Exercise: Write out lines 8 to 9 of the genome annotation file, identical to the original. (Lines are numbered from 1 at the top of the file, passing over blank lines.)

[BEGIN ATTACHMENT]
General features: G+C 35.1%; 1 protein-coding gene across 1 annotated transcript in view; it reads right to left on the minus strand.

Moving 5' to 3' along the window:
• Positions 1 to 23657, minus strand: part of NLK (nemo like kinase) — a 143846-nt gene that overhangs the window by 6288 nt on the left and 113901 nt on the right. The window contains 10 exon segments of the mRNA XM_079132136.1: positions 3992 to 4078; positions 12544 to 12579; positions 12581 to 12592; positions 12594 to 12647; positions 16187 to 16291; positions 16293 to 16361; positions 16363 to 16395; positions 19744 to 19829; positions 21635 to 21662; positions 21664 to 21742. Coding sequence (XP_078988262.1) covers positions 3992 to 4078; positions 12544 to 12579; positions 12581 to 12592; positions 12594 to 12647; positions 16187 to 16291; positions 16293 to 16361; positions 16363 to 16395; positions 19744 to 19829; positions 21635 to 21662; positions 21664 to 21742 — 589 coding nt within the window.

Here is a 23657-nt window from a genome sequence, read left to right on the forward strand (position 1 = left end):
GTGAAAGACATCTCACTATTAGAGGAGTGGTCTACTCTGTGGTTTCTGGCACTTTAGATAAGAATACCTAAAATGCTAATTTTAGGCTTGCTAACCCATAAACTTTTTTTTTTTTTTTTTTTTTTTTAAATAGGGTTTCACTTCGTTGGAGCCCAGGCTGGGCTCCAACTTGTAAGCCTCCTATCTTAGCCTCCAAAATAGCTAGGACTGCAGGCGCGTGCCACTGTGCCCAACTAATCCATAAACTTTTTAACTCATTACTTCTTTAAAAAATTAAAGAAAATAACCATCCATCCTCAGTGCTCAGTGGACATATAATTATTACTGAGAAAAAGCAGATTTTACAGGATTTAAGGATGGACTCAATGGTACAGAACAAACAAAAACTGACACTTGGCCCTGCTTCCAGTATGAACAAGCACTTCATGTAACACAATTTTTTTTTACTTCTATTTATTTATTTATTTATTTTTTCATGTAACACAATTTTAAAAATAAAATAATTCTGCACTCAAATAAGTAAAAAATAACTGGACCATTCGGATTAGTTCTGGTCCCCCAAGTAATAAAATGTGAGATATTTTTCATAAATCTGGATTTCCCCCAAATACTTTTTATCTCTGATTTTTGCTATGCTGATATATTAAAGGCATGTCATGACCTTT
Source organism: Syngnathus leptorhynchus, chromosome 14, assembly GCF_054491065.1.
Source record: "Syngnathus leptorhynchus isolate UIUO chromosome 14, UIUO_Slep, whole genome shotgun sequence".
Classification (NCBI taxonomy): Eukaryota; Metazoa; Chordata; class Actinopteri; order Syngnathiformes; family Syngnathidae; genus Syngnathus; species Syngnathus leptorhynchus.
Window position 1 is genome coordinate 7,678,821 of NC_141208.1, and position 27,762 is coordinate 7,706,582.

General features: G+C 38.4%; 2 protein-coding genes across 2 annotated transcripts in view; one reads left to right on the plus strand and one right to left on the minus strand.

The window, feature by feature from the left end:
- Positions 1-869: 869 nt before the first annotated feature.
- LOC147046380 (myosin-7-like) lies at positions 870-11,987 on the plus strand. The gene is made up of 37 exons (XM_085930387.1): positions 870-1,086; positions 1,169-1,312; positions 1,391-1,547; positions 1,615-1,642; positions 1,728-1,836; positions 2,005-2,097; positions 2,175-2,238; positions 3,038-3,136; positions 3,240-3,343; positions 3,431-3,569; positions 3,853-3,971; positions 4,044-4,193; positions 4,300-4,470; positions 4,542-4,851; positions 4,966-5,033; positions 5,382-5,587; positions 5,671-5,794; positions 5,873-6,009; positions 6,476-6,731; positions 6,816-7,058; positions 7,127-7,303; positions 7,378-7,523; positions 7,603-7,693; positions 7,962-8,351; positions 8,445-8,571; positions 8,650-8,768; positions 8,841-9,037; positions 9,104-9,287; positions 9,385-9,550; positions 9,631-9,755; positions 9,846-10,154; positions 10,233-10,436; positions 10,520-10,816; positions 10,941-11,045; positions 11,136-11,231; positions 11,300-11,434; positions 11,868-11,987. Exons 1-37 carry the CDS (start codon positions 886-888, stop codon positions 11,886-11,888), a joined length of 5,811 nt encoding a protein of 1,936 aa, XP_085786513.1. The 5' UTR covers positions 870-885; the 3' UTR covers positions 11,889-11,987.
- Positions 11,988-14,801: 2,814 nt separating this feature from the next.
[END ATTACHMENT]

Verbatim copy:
Classification (NCBI taxonomy): Eukaryota; Metazoa; Chordata; class Actinopteri; order Syngnathiformes; family Syngnathidae; genus Syngnathus; species Syngnathus leptorhynchus.
Window position 1 is genome coordinate 7,678,821 of NC_141208.1, and position 27,762 is coordinate 7,706,582.